The Boutique Broker's Guide to Delighting Agents and Winning Star Talent

Chapter 5: Keeping the lead machine fed
Seth Price
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The Boutique Broker's Guide to Delighting Agents and Winning Star Talent

Keeping the lead machine fed

Not every brokerage prioritizes creating a lead pool for agents because there are some agents who prefer to work their spheres independently. But if providing leads to agents is part of the value that you offer to agents as a brokerage, then it’s smart to determine the best way for leads to support your overall business strategy—and how you want to go about providing and distributing them to your agents.

At West + Main, Staub has reallocated a portion of the brokerage’s marketing budget to drive more leads to the website for agents; buyers and sellers are forced to register in order to request to view listings online, to visit a home in person, or to obtain a home value as a seller.

Those leads then get distributed to agents through the company’s CRM—or, in the case of quick-showing requests, the agent who’s scheduled for floor duty at

the office is ready to go out and show the prospective buyers the house. “When they work a floor shift, they’re guaranteed a lead,” Staub says.

One of the markets Ansley has been able to capture in Atlanta is the coveted developer services segment; McCormack notes that due to the company’s relationship with new construction builders, the brokerage is able to offer agents some leads in those areas as well as others.

In the case of teamerage Wemert Group, Smith explains that “it wasn’t about building the biggest, baddest real estate team on the planet,” but instead the focus of founder Jenny Wemert was to serve “the next family in front of them at a high level. And when they ran out of bandwidth because they had too many families to serve, they’d hire more agents.”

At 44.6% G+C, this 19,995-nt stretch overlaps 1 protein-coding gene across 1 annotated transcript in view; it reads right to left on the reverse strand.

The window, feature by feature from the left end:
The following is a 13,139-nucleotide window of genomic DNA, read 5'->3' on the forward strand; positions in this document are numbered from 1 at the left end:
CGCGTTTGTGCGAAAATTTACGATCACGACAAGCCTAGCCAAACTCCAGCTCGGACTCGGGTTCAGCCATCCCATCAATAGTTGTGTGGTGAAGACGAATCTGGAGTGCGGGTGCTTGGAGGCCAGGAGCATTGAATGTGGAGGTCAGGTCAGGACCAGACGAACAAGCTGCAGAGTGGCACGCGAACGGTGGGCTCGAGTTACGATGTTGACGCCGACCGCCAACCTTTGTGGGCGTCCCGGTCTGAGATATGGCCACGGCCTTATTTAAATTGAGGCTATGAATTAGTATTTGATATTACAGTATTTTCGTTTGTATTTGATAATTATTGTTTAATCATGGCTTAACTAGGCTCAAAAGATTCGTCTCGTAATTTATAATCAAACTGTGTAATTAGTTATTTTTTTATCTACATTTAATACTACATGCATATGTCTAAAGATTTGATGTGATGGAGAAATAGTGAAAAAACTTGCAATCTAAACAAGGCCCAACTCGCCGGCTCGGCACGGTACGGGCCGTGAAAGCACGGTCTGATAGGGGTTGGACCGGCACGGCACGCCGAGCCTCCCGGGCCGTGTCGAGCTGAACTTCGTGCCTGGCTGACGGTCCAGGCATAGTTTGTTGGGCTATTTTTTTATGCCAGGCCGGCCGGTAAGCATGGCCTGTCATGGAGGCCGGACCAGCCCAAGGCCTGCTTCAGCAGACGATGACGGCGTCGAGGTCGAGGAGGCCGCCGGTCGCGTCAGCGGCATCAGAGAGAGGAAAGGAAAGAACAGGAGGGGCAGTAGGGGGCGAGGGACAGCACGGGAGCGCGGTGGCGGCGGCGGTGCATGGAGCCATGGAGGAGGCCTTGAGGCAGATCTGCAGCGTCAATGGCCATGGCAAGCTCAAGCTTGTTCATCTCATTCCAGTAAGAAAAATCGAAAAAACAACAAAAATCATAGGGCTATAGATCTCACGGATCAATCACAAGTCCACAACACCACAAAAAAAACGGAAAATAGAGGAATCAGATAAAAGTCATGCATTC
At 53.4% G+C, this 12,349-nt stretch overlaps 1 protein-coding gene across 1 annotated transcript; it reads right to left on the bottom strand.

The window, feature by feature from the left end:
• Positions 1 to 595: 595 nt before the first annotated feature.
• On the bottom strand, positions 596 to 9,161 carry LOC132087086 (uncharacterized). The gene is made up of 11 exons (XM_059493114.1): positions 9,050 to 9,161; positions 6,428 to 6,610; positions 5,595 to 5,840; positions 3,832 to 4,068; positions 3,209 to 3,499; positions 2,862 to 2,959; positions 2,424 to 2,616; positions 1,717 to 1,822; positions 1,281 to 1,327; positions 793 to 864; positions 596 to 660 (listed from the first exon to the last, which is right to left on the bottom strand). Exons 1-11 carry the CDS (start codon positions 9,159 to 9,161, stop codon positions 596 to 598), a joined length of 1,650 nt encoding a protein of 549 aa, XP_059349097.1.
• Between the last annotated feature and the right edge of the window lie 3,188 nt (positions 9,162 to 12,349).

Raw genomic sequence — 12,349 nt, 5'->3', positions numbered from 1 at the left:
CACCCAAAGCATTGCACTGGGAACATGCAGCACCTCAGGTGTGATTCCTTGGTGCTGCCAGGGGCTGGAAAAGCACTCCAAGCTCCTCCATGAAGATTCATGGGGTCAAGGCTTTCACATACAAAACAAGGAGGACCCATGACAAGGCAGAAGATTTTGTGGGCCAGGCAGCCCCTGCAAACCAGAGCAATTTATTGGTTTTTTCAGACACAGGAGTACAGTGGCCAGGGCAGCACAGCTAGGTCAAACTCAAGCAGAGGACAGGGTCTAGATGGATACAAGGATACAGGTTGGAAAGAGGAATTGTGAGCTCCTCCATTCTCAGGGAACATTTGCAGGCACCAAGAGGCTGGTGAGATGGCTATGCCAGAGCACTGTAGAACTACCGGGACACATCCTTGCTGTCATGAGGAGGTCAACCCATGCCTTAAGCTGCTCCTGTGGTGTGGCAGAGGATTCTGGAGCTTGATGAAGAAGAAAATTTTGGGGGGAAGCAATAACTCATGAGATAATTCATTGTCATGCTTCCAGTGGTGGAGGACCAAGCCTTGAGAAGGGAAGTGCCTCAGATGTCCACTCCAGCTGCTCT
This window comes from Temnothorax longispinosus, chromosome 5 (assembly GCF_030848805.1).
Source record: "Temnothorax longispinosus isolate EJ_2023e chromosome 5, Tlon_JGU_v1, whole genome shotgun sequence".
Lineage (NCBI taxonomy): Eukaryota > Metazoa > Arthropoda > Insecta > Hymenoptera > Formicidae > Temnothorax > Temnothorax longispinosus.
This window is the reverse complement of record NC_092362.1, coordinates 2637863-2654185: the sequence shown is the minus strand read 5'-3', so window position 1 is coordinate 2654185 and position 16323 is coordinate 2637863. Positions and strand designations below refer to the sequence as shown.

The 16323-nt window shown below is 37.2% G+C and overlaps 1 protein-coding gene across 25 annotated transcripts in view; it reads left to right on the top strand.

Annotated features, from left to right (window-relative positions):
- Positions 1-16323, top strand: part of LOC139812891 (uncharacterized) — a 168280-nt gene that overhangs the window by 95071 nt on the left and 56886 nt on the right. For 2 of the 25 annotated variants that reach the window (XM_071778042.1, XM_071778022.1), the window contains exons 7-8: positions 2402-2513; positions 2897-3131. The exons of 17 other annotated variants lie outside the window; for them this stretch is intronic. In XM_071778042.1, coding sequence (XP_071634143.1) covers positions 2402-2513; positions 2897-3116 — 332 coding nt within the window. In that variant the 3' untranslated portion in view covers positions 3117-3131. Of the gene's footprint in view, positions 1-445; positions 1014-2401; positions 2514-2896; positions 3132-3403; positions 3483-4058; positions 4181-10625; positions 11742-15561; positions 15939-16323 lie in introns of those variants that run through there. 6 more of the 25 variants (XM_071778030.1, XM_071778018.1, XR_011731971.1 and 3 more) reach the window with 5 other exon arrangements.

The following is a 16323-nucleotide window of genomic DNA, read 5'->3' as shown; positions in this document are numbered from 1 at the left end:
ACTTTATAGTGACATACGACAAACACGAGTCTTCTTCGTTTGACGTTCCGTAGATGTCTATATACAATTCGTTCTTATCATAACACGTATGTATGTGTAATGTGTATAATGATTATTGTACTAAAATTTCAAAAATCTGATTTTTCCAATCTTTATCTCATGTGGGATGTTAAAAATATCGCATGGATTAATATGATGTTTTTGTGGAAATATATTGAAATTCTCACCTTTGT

This philosophy means that Wemert has established itself and thrived as a rainmaking interdependent model. Smith says that 40% of the brokerage’s business in 2020 was repeat or referral-based, “which is a little bit unheard of when you get up to our volume.” So Wemert agents know that leads are always available for them to tap.

“We can provide the leads as they’re stabilizing their database—or, if they have a great, amazing, stable database, but there’s a gap between what they expect and what they’re seeing, they can at any time reach out and put their hand back into the lead machine and start working with a new family.” That stability allows agents to focus first and foremost on getting those deals done, while generating leads and marketing is something that the brokerage provides.

To ensure that no leads slip through the cracks, especially the highly valued repeat and referral business, Smith explains that Wemert has a Director of Agent Services who essentially serves as a leads manager for agents.

“She watches over our database, and she has a small team that watches for opportunities for our agents—looking at databases and noting that we didn’t touch this family this year, which helps as leverage from the brokerage, to make sure that the opportunity is not missed by the agents.”

If you didn’t remember the other primary responsibility of the Director of Agent Services, you can probably guess by now what makes the most sense at an boutique brokerage—she’s also heavily involved in Wemert’s training and agent onboarding.

The Boutique Broker's Guide to Delighting Agents and Winning Star Talent